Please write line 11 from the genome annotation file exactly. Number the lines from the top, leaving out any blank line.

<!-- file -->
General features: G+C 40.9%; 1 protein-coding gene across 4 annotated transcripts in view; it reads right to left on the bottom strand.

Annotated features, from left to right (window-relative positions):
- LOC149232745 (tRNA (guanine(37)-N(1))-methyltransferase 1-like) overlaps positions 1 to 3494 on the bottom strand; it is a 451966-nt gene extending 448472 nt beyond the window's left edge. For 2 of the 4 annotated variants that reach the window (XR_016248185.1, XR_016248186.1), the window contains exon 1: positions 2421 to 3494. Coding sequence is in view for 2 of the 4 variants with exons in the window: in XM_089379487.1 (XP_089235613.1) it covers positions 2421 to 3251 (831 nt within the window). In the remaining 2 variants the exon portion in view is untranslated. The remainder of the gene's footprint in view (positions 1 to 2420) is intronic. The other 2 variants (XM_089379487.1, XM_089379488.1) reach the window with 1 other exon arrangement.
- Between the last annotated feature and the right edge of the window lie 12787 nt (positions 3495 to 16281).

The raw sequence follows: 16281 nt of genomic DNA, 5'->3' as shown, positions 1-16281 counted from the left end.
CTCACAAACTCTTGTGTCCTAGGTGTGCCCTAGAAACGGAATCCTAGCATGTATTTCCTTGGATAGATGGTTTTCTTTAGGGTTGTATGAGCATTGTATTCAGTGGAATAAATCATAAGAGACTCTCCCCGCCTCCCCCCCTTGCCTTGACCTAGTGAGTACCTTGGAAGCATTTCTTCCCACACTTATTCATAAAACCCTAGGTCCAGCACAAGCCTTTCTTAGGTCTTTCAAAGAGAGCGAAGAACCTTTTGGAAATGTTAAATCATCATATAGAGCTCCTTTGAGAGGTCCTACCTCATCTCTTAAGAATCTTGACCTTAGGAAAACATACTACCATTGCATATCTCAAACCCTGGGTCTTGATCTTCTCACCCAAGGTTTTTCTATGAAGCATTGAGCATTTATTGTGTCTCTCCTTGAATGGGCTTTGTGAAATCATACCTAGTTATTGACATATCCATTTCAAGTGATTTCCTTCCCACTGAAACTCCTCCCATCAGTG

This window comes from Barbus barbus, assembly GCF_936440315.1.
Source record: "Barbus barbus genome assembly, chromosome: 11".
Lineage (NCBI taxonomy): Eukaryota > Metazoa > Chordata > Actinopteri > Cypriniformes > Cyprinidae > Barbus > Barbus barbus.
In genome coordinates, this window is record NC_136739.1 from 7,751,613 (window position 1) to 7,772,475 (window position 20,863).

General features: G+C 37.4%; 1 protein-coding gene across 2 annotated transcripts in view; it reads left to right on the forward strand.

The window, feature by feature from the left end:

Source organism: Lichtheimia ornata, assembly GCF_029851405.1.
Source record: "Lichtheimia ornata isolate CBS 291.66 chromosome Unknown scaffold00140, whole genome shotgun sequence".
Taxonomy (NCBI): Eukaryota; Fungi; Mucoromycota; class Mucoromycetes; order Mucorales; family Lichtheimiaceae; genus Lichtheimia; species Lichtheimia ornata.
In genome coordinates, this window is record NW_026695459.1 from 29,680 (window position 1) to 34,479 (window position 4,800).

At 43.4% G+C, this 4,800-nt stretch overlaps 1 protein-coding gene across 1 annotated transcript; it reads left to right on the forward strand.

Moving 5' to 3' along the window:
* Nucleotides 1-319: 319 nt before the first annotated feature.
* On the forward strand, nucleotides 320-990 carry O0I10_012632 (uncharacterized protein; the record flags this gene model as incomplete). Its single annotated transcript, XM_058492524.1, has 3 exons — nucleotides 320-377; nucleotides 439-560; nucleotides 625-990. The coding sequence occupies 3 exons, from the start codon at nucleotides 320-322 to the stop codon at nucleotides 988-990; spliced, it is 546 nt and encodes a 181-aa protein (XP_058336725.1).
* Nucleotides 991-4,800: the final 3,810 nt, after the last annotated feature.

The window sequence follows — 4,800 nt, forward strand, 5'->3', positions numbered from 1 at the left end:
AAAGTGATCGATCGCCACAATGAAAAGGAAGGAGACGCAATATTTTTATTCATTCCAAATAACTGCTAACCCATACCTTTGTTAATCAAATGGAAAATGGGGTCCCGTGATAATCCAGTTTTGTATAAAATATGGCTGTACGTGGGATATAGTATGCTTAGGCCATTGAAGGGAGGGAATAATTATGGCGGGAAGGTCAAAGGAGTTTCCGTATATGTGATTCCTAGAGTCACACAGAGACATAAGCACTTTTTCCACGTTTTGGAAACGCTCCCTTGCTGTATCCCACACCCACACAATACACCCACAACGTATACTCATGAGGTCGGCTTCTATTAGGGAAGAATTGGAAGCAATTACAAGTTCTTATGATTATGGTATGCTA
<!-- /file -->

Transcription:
General features: G+C 37.4%; 1 protein-coding gene across 2 annotated transcripts in view; it reads left to right on the forward strand.